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I have many excel files that I need zipped into each of their own zip folders. I thought I had this ironed out, but I have co-workers coming back to me saying that they cannot open the excel file because it has become corrupted. I went back and checked the original file, and it opens up just fine. But when I open up the same version of the file that was zipped, I too get the corrupted error. I'm on Office 2010, which is able to repair it, but my co-workers are all Office 2007 which does not seem to be able to fix the file. My batch code is as follows:

for /r %%X in (*.xlsm) do "C:\Program Files\7-Zip\7z.exe" a -tzip "%%~nX" "%%X"
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3 Answers 3

I think you might be using a wrong value as the first parameter to the 7zip executable. According to the documentation on FOR:

%~nI - expands %I to a file name only

And according to the 7zip documentation:

You can use the "a" command with the single letter a. This command stands for 'archive' or 'add'. Use it to put files in an archive. You have to specify the destination archive, and the source files (in that order).

So, using your script with an example file, it seems to me that your command line becomes:

"C:\Program Files\7-Zip\7z.exe" a -tzip "somefile.xlsm" "C:\path\to\somefile.xlsm"

Shouldn't the first parameter have a .zip file extension on the end? So the line is modified to look like this:

for /r %%X in (*.xlsm) do "C:\Program Files\7-Zip\7z.exe" a -tzip "%%~nX.zip" "%%X"

As annoying as it is, file extensions actually mean something in Windows. Your previous line was creating a zip file with the .xlsm extension. When people try opening those files, Excel complains (because it's a zip file; not a .xlsm).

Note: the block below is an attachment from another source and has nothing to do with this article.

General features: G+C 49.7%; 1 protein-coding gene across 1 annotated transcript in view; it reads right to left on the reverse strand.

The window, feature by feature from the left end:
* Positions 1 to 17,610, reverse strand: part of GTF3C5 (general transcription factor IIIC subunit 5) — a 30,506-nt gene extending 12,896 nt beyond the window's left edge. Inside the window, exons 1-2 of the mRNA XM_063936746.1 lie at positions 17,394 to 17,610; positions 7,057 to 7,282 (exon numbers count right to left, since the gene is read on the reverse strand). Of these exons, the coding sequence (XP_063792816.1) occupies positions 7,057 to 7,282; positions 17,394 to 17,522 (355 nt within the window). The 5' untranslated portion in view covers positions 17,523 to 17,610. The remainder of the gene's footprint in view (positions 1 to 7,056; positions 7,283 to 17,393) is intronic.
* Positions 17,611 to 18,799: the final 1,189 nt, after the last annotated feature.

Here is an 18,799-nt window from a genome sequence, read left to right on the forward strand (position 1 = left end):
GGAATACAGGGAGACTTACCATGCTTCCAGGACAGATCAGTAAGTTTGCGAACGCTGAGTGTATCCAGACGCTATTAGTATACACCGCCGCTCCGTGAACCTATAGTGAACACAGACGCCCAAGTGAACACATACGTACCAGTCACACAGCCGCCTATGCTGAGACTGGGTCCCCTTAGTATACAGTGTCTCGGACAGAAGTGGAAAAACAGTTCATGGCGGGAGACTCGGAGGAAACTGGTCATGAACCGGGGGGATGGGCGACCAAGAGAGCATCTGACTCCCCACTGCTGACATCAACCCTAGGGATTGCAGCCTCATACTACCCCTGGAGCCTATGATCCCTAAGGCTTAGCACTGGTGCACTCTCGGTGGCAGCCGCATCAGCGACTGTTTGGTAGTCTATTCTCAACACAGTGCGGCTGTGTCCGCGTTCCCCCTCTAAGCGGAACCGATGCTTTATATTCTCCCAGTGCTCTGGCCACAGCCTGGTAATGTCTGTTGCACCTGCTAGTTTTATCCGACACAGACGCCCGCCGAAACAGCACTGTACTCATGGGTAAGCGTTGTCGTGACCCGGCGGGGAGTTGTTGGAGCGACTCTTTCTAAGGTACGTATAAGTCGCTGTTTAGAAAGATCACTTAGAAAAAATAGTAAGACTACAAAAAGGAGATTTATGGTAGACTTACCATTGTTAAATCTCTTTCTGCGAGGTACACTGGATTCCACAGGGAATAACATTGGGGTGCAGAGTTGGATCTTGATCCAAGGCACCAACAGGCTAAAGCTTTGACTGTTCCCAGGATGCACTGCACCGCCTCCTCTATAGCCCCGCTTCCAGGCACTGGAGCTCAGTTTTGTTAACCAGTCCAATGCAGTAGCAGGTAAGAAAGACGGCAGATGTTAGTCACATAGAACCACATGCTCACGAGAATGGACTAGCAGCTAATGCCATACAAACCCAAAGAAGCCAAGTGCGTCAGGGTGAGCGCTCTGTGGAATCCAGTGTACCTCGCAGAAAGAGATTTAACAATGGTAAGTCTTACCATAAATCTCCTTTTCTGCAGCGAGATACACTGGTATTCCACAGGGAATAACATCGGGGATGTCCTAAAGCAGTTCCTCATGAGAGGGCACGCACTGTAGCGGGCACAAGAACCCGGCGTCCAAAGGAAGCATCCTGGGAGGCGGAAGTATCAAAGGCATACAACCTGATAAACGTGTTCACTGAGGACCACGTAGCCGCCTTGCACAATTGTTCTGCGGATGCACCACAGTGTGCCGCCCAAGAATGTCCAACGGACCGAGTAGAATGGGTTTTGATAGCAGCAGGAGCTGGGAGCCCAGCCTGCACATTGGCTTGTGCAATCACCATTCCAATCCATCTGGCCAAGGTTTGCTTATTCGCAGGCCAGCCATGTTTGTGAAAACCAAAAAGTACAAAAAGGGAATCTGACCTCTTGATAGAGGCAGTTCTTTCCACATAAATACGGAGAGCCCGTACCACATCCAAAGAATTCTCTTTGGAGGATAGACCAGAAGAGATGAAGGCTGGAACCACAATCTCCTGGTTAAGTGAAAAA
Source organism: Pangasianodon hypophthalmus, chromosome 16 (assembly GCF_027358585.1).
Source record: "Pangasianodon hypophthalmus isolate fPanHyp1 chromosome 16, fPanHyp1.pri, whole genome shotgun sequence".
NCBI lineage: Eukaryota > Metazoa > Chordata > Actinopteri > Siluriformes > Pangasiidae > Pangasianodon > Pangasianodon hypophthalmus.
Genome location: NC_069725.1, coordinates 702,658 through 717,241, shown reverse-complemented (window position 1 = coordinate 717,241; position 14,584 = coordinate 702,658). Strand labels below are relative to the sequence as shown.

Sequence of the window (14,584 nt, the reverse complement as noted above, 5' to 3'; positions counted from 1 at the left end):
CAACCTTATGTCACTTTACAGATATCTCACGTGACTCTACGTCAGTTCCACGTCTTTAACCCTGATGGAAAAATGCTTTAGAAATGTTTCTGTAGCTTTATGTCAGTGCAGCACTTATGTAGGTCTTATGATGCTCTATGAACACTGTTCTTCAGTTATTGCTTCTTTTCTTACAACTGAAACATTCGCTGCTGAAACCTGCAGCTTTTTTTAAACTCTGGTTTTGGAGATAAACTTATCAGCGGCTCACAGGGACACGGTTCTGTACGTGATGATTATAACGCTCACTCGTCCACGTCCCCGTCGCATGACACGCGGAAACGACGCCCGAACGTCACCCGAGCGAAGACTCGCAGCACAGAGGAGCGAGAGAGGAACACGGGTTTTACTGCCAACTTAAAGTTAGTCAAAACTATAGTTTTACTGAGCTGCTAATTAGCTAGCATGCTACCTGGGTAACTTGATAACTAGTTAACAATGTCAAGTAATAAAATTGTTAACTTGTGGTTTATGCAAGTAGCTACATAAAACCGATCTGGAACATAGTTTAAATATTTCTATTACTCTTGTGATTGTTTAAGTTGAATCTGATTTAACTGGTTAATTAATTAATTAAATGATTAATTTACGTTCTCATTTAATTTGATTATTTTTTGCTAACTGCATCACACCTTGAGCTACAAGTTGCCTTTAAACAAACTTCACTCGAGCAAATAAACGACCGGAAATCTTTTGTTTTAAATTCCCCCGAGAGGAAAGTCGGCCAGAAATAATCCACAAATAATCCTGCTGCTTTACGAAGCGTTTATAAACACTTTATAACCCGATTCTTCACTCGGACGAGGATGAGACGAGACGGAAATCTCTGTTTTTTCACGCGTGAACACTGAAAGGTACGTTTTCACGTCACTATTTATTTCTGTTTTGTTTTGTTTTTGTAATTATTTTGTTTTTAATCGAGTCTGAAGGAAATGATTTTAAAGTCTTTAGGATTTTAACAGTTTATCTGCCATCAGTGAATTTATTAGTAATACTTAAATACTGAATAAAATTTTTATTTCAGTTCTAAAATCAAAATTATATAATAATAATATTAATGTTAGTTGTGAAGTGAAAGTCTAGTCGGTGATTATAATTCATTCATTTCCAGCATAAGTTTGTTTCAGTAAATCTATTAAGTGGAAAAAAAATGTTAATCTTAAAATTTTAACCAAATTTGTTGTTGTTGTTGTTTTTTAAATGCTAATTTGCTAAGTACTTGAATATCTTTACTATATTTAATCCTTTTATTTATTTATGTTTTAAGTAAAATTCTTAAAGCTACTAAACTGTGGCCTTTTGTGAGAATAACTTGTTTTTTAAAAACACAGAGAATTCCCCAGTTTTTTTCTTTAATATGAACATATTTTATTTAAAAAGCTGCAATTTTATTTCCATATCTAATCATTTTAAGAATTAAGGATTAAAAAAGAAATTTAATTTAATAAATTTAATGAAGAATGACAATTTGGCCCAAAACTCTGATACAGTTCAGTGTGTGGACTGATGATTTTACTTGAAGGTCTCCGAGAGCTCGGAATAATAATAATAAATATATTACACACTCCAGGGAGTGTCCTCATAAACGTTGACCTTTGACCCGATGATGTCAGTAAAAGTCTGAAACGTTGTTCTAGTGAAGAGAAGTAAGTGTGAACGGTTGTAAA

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I thought the first parameter "%%~nX" was to name the finished file, and because I had specified -tzip that I didn't need to worry about putting on the extension. And the ~n was to keep it from being somefile.xlsm.zip. Is that incorrect? –  JHStarner Nov 29 '12 at 18:03
    
I think you might be correct. I guess I'm not as familiar with the 7zip command line as I should be. –  Jonah Bishop Nov 29 '12 at 23:35
@Echo OFF
PUSHD "C:\Program Files\7-Zip" && (
    FOR /R "%CD%" %%# in (*.xlms) DO (7z a -tzip "%%~n#.zip" "%%#")
    POPD
)
REM Don't worry about the PUSHD command, the %CD% variable isn't expanded, that's the trick.
Pause&Exit

And you can use the dynamic operator * (asterisk) and 7zip -recursive parameter if you want all together in one file:

7z a -r -tzip "ALL.zip" "*.xlsm"
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up vote 0 down vote accepted

Sorry guys.

It was a false alarm. Turns out it wasn't all of the files, but only a select few. The files were sectioned out by region, and the only ones that were corrupt were the first region. Why? I can only assume that they were corrupted by my original attempts at making a batch file, as all the other files were zipped with the finished batch and thus didn't have errors. So nothing was wrong with my script. Thanks for the help though.

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